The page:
People seeking NHS weight loss help heavier than those before COVID new study finds

People seeking NHS help to lose weight during the pandemic are on average five pounds heavier than those starting the programme during the previous three years, new NHS research has revealed.

Extra weight, gained as people lived through the COVID pandemic, means people are at higher risk of developing Type 2 diabetes.

The study, published in The Lancet Diabetes and Endocrinology, showed that people aged under 40 enrolling on the NHS Diabetes Prevention Programme have seen the greatest differences in weight and are an average of eight pounds heavier than those enrolling before.

It is estimated that weight gain of one kilogram, or 2.2 pounds, can increase someone’s risk of diabetes by around 8%.

Professor Jonathan Valabhji, NHS national clinical director for diabetes and obesity who produced the findings, said that the study showed why people should come forward for help.

More than 405,000 have been helped by the Programme since it was first established in 2016 and have been provided with bespoke advice on healthy eating, physical exercise and weight management. Latest NHS data show that people completing the programme typically achieve an average weight loss of 3.3 kilograms, and 3.6 kilograms for those who are overweight or obese, reducing their risk of Type 2 diabetes significantly.

The NHS has fast-tracked access to the Programme after research found that people are twice as likely to die from COVID-19 if they have Type 2 Diabetes.

People can easily check their risk online and self-refer themselves for weight loss support through the world leading programme.

NHS national clinical director for diabetes and obesity Jonathan Valabhji, said: “The pandemic has changed every part of our lives and taken a toll on mind and body, with thousands of people paying a heavy price, and many gaining weight during lockdown. The increase in weight also means an increased risk of Type 2 diabetes – which is associated with many of the common types of cancer, blindness, amputations as well as heart attacks and strokes.

“As we return to normal life, there has never been a better time to make small changes to improve our health – our NHS Diabetes Prevention Programme can help people do just that. It is quick and easy to check your risk so if you are worried, please do check your risk today. The NHS is here to help you.”

The NHS Long Term Plan set out a range of radical action for the prevention, treatment and care of diabetes, including expanding the world-leading Type 2 Diabetes Prevention Programme, so that 200,000 people a year could benefit, and piloting low calorie diets for those recently diagnosed with Type 2 diabetes to put the condition into remission.

As well as being referred for support by their GP practice, people can now self-refer for support by using an online tool, hosted by Diabetes UK, to calculate their risk of developing Type 2 by answering a series of questions about risk factors including age, weight and ethnicity.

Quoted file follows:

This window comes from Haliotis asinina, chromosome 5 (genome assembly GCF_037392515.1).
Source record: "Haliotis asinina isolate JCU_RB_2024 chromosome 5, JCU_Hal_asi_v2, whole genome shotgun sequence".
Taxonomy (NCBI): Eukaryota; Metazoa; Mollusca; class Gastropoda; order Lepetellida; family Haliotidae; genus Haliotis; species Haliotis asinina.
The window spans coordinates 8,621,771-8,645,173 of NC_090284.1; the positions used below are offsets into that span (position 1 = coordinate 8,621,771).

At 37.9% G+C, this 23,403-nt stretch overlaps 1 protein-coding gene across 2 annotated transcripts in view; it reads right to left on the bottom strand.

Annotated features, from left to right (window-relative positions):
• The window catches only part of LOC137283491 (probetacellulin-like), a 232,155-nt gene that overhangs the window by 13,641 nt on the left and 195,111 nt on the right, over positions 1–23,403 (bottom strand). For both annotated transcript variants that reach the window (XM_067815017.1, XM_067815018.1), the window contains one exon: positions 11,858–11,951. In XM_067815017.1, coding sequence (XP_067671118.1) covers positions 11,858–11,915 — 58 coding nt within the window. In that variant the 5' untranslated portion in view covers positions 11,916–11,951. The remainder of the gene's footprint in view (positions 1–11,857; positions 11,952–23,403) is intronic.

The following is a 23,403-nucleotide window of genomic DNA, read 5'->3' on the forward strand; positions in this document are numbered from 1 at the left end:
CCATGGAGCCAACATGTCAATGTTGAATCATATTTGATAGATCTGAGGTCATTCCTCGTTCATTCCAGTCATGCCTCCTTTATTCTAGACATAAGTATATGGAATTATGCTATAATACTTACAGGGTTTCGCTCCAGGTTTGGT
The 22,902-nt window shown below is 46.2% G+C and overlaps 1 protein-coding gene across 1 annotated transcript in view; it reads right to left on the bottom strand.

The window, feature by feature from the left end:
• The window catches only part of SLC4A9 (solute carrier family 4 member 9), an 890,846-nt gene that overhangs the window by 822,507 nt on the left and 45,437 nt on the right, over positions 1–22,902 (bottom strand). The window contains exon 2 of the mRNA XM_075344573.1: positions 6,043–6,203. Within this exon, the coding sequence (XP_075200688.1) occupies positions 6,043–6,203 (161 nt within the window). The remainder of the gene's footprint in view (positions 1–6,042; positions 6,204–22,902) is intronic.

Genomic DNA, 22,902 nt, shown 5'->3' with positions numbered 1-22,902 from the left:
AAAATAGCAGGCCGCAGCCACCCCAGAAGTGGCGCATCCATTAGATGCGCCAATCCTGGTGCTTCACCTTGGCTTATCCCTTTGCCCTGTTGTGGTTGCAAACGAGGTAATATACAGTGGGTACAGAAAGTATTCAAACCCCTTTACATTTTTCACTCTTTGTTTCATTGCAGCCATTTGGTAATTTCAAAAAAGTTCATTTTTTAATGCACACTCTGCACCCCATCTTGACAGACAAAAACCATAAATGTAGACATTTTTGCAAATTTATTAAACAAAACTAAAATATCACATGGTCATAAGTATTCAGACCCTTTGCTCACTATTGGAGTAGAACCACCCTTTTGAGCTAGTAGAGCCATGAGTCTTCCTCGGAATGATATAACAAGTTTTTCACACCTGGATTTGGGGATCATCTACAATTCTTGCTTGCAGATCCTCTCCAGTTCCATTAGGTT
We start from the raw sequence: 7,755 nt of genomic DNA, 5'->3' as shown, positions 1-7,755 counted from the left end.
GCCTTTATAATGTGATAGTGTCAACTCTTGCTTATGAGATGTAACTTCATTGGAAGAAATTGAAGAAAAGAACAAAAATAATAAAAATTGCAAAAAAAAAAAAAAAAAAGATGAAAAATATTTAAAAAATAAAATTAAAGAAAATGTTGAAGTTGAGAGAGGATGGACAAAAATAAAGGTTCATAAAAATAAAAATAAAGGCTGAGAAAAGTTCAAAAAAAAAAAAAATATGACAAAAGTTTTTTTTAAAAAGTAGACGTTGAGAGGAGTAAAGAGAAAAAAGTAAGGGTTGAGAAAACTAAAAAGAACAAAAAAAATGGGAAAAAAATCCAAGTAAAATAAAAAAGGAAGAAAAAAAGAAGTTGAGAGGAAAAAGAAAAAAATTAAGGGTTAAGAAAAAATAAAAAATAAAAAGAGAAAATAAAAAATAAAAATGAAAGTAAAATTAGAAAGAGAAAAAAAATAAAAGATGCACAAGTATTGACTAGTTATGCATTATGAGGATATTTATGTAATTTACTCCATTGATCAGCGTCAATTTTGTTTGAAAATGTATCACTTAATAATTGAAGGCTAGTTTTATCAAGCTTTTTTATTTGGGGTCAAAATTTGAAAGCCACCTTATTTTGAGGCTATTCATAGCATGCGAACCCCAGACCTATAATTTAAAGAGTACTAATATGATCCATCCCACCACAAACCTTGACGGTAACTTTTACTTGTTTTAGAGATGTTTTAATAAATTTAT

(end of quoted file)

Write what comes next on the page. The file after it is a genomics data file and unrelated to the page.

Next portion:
If their score comes back as moderate or high, they will now be able to refer themselves to the local service for support remotely or online, without having to go through a healthcare professional.

Those who qualify will be able to choose how they complete the programme, either by joining group sessions by video link or telephone with an experienced coach or through digital support, which includes online peer support groups and in some areas, wearable tech.

Dan Howarth, Head of Care at Diabetes UK, said: “Type 2 diabetes is a complex condition with multiple risk factors that include age, family history and ethnicity. Living with obesity is the single greatest risk factor, and accounts for 80-85% of someone’s risk of developing the condition.

“This study suggests that during the pandemic there may have been an increase in the body weight of people at high risk of Type 2 diabetes. This is concerning as it could lead to rates of the condition rising more steeply down the line. The NHS Diabetes Prevention Programme plays a pivotal role in supporting those at risk and, as many people have found it harder to manage their weight during the pandemic, it has never been more vital.”

The study compared the weight of people at high risk of Type 2 diabetes starting the NHS’s Diabetes Prevention Programme during COVID-19, to that of participants starting the programme over the three years prior to the pandemic. It found that:

  • The average weight difference between the two time periods (1 April 2017 to 31 March 2020; and 1 April 2020 to 31 March 2021) was 2.4kg higher in those attending during the pandemic
  • This increase in average body weight of those at high risk is likely to lead to an increase in the rates of people developing Type 2 diabetes

Projections show that the growing number of people with diabetes could result in nearly 39,000 extra people suffering a heart attack in 2035, and over 50,000 experiencing a stroke.

The NHS Diabetes Prevention Programme lasts between nine and 12 months and is designed to stop or delay the onset of Type 2 diabetes through advice and support on healthier eating, weight management and physical exercise.

Since COVID-19 started, the NHS has expanded its offer of help to people with diabetes by creating online tools to help them manage their condition safely, during the outbreak.